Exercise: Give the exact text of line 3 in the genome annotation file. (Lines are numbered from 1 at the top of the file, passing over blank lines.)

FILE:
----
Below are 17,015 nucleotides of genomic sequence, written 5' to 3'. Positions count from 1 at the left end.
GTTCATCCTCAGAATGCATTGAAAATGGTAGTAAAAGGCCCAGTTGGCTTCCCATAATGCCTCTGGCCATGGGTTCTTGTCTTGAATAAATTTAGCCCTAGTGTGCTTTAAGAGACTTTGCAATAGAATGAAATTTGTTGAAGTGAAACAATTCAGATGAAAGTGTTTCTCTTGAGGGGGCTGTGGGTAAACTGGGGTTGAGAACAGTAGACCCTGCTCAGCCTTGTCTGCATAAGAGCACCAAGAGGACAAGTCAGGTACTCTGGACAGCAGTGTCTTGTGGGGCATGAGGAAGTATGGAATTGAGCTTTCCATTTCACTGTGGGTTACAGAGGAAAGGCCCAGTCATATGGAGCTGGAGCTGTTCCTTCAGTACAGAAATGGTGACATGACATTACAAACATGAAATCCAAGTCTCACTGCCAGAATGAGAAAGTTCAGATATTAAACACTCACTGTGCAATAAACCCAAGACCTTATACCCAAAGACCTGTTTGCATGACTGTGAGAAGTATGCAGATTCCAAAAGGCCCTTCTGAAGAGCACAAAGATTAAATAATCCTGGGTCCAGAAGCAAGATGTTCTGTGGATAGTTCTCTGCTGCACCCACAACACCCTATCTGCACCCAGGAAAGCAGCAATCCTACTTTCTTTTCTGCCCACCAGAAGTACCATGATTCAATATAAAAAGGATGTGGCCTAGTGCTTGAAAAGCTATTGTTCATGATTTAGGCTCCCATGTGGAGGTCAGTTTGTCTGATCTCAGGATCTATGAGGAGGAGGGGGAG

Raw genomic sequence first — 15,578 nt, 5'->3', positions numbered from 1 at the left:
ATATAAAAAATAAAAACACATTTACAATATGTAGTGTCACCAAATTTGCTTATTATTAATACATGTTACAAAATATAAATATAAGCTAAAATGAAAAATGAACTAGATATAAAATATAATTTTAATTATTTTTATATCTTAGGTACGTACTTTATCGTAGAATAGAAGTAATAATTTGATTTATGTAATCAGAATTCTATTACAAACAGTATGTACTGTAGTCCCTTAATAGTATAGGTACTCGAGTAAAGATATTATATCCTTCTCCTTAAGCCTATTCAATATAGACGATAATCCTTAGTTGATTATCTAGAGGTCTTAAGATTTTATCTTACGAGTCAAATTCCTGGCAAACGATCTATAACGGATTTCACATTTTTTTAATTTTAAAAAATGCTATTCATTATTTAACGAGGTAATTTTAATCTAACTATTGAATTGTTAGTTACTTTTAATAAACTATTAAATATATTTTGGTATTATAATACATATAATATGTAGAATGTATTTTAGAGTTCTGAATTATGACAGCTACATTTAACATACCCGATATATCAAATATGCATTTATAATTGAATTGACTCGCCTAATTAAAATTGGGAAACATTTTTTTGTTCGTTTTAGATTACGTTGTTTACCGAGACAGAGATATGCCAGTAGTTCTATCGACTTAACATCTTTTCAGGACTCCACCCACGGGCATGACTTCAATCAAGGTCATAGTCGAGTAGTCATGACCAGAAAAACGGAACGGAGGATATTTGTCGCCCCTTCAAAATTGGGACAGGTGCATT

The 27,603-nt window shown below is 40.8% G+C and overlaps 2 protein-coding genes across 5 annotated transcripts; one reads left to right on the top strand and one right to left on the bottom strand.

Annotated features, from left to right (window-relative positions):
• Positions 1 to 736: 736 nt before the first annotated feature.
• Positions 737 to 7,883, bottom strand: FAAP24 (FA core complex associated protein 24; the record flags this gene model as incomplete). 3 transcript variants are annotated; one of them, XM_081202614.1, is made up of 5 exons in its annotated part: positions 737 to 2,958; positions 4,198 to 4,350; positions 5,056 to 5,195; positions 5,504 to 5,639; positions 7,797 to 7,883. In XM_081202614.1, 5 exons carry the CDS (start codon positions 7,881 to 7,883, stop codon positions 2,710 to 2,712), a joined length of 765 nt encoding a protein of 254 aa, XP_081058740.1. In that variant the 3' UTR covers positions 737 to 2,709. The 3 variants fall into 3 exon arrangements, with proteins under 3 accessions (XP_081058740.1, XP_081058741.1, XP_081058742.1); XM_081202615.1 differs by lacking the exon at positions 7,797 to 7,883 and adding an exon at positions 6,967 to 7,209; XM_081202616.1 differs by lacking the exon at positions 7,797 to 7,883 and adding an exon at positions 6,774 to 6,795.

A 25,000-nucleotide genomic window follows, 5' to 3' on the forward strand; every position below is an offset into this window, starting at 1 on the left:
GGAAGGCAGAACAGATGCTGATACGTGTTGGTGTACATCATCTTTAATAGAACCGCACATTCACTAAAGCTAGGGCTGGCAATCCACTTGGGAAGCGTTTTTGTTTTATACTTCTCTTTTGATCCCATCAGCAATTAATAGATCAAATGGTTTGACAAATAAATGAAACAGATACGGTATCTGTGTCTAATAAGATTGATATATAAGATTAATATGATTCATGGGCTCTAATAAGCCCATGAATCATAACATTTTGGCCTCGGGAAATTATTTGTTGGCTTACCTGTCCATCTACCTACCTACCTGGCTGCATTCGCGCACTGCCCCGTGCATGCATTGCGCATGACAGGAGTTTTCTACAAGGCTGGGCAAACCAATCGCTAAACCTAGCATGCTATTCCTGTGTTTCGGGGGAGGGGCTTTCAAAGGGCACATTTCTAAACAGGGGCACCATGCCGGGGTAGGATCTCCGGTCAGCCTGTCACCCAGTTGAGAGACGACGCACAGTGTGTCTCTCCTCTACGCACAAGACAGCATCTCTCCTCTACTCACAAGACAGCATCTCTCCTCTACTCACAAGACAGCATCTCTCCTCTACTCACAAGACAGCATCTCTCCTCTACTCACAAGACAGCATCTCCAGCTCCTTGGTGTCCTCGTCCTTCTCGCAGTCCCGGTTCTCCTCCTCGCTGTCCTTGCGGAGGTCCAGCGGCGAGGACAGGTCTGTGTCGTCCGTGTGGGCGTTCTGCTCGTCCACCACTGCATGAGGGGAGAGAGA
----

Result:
Raw genomic sequence first — 15,578 nt, 5'->3', positions numbered from 1 at the left: